Complicating, Circulating, New Life, New Life
GOP congressfolk announce plan to revamp Endangered Species Act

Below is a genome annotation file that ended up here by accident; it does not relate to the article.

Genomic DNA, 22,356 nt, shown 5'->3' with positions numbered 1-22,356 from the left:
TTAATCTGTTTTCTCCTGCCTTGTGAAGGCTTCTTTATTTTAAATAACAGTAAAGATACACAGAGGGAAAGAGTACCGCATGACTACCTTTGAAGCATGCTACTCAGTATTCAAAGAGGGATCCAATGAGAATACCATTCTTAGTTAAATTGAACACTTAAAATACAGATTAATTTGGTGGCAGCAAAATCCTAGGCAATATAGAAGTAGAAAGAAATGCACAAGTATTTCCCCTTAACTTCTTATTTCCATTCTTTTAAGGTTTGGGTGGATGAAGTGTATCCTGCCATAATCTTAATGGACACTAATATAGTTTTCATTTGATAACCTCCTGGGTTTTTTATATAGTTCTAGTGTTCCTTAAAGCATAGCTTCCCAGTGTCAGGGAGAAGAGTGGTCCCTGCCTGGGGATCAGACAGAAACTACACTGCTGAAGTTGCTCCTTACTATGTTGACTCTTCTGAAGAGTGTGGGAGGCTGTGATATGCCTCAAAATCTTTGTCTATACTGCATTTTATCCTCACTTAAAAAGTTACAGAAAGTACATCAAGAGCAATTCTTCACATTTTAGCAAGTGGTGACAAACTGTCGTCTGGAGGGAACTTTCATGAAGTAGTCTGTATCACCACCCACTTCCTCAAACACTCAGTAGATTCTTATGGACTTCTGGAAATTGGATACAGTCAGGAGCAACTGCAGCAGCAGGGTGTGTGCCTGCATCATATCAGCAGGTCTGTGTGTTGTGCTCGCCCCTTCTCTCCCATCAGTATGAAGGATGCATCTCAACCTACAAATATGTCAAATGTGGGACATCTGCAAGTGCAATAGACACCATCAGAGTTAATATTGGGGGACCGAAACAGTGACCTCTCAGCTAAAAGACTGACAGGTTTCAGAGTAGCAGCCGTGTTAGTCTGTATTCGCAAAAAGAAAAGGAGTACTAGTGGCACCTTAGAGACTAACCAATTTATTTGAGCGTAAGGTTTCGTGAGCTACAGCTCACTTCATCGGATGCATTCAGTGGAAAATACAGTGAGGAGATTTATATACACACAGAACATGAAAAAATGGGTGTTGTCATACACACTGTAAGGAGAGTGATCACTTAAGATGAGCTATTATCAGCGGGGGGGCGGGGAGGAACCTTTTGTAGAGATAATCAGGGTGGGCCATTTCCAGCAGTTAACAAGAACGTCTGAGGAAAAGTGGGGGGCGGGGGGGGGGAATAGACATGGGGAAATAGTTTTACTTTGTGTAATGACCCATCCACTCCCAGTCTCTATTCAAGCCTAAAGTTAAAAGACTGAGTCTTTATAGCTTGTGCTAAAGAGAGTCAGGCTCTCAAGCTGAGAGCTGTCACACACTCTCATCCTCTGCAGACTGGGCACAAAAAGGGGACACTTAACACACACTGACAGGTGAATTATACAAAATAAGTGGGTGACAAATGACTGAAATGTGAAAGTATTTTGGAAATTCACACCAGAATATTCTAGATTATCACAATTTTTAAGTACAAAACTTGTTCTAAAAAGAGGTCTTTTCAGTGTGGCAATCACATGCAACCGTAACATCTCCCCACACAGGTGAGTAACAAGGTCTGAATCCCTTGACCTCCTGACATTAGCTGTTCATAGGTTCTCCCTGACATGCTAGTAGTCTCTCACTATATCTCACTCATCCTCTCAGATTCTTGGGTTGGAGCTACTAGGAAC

House Resources Committee Chair Richard Pombo (R-Calif.) has expressed open hostility toward the Endangered Species Act numerous times, so some conservationists are questioning the sincerity of his recently announced effort to “breathe new life” into the law. Along with Rep. Greg Walden (R-Ore.) and Sen. Mike Crapo (R-Idaho), as well as, to the dismay of ESA’s backers, moderate Sen. Lincoln Chafee (R-R.I.), Pombo announced plans to introduce a single ESA reauthorization bill that would include a number of changes long sought by critics of the act, including increased incentives for private landowners, increased state involvement, and stricter (opponents say prohibitive) scientific review for proposed listings. The talking point wielded by ESA’s critics is that only 1 percent of the 1,800 species listed under the act have fully recovered and been removed from the list; the law’s backers reply that the intent of the law is to prevent extinction, and only about 1 percent of the species have gone extinct, a rather striking success.